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Safety Relief Valve Location

Safety Relief Valve Location

Safety Relief Valve Location

Hi guys,

I currently have a Nitrogen vessel that is 54"OD X 11' S/S, designed to 150psig @450F; it currently operates at 120psig @80F but it has a very difficult to get relief valve on the top of the vessel. We are thinking of relocating the valve to the side of the vessel since there is a plug on the side of that we could use. I have read that the Best Engineering practice is to keep the valve on top of the vessel but I haven't found anything that prevent's me from relocating the relief valve to the side. I don't have have a lot of experience with relief valves and pressure vessels so your feedback is greatly appreciated.


RE: Safety Relief Valve Location

I dont see any reason why you couldnt have the PSV connection on the side. Your only concerns shall be that you should not risk getting demisters and similar into the PSV or liquids draggend into the PSV either.

RE: Safety Relief Valve Location

You have not given us enough information about the total situation for us to give good advice.

What is the length of the skirt or support legs?
Does this vessel have a Platform on top (if not why not)?
Does this vessel have a ladder up the side to the top?
What else is on the top of this vessel?
What is the maximum liquid level possible for this vessel?
Where is the 'side' nozzle in relation to the maximum liquid level?
Where does the PSV discharge to (a closed system or atmosphere)?

Sometimes its possible to do all the right things and still get bad results

RE: Safety Relief Valve Location

Installation of PSV on the vessel shell is not uncommon - particularly if vessel contains internals that can be blocked or dislodged, and end up in the relief path. Most of the cyclone separators I have seen do have PSV nozzle on the shell, probably for the same reasons. In some situations, locating PSV nozzle on the shell side is actually the best solution.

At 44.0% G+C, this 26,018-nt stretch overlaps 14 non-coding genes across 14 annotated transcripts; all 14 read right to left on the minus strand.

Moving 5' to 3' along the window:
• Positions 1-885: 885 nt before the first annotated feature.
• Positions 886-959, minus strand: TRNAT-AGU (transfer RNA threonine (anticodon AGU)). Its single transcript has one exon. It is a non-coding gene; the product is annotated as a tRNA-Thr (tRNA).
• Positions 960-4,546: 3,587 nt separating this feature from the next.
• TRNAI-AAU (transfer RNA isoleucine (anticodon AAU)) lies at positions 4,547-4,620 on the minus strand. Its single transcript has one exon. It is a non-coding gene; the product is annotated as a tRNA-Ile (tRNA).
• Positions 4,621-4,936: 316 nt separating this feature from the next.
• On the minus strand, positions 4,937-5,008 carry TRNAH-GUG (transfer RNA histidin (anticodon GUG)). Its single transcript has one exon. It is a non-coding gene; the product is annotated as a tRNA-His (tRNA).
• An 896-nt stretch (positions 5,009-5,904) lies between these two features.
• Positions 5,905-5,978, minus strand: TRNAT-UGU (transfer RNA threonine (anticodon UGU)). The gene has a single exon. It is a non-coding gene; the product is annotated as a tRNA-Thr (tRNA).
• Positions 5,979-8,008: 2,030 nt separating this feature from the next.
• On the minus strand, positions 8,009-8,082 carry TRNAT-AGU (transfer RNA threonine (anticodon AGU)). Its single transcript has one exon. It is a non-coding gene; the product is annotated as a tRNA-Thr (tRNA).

As pennpiper pointed out, you need to look at other things as well - if there is a potential for liquids to flood the PSV nozzle, or if PSV reliefs to atmosphere, then additional measures need to be taken to ensure the PSV will perform as intended.

Process Engineer, MSChE

RE: Safety Relief Valve Location


Thanks for the reply.
This vessel does not have a platform on top, I don't know why it was designed like that; It also does not have a ladder up the side to the top. We have to bring a lift every time we inspect the valve or replace it. There is nothing else in top of the vessel other then process piping that makes access to the relief valve with man lift somewhat difficult but not impossible.

As far as liquid goes, we don't expect to see any liquid in the tank plus we don't have any level sensors in that tank. However, the side nozzle that we are planning on using is at the same height as the inlet coming from the Desiccant dryer; which is about 5ft above the tank lowest level.

This PSV discharges to the atmosphere. Which may pose another concern on the safety side; If the valve happens to discharge while somebody is standing next to the vessel...

Thanks for your replies, I really appreciate your feedback.

RE: Safety Relief Valve Location